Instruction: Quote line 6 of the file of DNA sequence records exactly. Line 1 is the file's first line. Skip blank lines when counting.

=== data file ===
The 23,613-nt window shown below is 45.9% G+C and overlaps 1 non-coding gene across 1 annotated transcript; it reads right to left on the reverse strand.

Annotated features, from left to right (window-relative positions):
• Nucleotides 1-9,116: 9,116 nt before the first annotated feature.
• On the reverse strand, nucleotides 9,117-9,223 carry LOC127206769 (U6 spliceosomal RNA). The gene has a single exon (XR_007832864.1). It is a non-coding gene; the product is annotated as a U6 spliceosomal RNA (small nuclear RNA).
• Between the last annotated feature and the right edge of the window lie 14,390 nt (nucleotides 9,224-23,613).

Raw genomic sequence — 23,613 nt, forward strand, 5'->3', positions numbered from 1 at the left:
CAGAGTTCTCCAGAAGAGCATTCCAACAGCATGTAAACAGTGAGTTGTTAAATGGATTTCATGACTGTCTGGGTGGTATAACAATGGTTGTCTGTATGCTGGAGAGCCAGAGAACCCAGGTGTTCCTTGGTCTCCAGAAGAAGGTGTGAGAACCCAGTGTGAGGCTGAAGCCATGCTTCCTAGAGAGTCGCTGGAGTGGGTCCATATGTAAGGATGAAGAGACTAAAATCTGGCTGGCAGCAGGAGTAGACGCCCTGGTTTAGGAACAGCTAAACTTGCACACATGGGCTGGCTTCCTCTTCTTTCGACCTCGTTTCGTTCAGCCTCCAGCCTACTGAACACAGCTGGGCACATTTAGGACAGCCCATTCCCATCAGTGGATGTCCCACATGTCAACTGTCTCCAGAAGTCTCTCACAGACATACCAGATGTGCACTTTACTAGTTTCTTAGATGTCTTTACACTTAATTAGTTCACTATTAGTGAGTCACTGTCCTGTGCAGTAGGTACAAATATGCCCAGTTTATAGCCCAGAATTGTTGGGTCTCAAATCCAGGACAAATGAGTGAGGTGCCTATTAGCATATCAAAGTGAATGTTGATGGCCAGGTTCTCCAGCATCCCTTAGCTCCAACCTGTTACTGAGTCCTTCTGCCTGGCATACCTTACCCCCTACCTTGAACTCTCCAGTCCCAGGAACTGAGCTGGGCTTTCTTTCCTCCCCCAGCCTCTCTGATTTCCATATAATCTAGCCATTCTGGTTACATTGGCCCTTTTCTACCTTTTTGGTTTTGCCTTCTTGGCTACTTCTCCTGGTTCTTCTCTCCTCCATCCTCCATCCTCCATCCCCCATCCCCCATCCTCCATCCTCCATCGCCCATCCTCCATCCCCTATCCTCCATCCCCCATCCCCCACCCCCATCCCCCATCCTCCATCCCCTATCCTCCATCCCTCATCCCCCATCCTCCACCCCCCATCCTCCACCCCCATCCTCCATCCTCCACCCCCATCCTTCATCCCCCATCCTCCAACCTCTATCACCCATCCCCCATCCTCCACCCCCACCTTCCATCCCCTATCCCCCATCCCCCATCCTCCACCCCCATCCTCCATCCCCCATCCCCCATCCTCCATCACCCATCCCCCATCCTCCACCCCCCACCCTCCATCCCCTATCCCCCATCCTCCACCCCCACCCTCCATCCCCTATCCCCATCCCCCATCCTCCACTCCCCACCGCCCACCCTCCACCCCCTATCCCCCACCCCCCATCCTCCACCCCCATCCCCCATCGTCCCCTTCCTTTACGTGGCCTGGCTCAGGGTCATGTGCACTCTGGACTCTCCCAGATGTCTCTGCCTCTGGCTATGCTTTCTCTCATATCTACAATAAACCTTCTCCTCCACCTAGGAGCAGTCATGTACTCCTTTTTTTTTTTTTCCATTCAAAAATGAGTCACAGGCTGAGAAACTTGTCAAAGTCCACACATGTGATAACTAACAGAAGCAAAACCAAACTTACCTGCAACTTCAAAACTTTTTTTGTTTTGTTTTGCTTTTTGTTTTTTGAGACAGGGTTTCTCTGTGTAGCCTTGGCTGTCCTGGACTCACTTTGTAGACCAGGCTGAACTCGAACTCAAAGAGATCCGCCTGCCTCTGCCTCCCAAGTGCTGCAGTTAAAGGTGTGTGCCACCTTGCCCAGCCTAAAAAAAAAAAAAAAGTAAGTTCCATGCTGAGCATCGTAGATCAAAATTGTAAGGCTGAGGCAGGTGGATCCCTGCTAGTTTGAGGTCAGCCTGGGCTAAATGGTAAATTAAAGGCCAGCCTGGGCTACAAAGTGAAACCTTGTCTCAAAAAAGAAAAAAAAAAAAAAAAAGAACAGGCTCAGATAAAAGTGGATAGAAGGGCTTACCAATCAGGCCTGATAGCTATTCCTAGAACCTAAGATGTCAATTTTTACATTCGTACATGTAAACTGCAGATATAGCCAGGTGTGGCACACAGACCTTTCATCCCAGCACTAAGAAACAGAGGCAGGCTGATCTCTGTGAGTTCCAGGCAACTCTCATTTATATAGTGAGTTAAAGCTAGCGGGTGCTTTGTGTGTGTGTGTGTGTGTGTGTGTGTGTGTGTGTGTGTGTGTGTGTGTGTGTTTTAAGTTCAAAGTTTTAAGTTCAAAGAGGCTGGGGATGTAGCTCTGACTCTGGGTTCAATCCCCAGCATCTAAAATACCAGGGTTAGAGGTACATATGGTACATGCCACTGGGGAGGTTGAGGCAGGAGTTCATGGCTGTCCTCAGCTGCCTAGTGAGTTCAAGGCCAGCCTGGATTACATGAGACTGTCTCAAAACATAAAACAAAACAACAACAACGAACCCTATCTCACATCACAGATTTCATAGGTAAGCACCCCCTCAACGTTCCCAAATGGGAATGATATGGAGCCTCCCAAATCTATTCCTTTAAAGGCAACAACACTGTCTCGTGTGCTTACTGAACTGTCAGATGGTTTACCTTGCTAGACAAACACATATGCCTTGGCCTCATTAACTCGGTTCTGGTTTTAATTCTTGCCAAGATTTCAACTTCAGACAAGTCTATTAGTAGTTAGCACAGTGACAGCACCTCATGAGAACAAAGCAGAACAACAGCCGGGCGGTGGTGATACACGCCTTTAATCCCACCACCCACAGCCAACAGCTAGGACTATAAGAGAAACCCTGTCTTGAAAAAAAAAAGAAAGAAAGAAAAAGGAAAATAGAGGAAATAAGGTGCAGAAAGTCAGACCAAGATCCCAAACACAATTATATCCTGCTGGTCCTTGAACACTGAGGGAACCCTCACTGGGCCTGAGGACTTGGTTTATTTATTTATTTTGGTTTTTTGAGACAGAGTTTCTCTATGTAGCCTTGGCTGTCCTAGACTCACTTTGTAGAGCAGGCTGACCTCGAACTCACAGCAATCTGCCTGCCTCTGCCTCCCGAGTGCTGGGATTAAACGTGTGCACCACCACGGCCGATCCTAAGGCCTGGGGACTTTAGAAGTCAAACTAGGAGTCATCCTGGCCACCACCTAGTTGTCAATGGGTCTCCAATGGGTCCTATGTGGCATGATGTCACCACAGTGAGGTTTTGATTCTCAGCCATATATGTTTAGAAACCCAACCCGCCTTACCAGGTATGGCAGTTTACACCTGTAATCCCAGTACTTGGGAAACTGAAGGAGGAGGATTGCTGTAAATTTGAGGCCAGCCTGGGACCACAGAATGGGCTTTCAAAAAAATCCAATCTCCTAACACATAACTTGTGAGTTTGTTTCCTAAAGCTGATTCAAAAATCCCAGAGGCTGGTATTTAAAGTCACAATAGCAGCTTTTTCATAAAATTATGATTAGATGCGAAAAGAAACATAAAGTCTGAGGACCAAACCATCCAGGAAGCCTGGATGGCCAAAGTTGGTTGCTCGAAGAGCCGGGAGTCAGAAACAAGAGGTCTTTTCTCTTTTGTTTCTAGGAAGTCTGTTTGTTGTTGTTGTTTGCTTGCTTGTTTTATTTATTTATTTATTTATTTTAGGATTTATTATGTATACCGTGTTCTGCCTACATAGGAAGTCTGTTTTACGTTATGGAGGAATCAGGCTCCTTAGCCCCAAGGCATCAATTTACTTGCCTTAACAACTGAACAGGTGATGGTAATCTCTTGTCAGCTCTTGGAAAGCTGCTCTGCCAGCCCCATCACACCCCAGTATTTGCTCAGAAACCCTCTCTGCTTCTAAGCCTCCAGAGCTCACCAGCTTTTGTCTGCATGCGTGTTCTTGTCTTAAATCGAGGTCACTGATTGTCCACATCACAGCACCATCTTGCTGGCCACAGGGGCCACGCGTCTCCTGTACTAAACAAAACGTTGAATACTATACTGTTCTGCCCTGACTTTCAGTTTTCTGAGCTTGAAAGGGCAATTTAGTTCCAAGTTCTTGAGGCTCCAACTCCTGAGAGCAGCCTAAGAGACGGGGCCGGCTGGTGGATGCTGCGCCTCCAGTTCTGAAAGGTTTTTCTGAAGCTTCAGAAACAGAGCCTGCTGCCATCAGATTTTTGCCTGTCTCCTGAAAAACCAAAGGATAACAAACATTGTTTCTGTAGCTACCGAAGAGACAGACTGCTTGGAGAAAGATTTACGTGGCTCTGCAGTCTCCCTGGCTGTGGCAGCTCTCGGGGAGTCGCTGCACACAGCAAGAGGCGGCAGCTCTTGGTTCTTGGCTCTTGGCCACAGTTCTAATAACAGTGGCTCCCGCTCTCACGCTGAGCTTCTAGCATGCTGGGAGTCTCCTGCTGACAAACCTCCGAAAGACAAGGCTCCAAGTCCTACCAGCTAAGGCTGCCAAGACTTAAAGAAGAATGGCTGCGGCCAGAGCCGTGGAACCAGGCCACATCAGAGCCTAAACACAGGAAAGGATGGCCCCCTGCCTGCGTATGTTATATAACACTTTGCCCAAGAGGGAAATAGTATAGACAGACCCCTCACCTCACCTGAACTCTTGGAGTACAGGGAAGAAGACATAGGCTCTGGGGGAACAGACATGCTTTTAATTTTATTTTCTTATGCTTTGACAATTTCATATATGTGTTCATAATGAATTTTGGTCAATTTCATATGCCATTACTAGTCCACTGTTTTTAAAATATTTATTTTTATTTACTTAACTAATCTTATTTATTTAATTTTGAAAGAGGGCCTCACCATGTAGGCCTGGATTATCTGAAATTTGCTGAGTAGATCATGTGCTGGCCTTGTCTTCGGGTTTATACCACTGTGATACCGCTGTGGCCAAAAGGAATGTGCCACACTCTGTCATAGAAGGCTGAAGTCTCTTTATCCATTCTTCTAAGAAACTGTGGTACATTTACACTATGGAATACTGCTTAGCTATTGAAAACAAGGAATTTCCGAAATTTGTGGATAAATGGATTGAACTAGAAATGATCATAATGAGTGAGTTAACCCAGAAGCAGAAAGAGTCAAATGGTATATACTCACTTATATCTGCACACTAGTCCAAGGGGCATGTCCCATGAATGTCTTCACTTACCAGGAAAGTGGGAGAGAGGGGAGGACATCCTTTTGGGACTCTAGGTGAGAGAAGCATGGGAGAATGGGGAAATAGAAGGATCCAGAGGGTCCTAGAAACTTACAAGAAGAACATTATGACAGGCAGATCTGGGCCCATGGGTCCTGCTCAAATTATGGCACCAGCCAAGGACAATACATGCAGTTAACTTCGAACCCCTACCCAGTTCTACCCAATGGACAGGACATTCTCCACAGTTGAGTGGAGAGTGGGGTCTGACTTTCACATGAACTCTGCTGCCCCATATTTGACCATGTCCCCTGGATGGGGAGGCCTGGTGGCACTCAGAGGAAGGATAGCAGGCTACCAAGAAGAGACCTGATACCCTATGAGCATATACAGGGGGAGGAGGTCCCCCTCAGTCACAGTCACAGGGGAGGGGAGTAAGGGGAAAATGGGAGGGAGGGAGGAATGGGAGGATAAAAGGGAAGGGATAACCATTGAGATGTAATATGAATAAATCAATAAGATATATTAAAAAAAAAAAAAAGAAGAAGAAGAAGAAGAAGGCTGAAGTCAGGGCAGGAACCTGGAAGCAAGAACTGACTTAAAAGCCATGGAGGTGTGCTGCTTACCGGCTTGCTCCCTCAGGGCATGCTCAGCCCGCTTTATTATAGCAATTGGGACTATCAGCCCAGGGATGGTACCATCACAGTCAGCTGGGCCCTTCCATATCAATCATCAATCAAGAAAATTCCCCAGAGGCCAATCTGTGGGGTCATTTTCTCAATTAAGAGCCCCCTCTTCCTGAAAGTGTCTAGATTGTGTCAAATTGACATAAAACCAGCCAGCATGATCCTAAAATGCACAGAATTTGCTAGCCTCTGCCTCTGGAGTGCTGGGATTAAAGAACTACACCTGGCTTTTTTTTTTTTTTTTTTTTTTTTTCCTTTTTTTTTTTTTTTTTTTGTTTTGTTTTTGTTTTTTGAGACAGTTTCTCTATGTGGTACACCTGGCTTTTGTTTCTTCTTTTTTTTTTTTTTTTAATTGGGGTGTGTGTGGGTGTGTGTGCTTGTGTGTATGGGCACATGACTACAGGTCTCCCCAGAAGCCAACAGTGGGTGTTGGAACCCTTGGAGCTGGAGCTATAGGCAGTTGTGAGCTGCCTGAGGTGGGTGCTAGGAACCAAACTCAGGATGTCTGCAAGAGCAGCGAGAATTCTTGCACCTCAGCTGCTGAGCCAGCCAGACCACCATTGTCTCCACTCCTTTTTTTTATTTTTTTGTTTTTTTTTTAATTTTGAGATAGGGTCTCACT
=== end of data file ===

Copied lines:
Raw genomic sequence — 23,613 nt, forward strand, 5'->3', positions numbered from 1 at the left: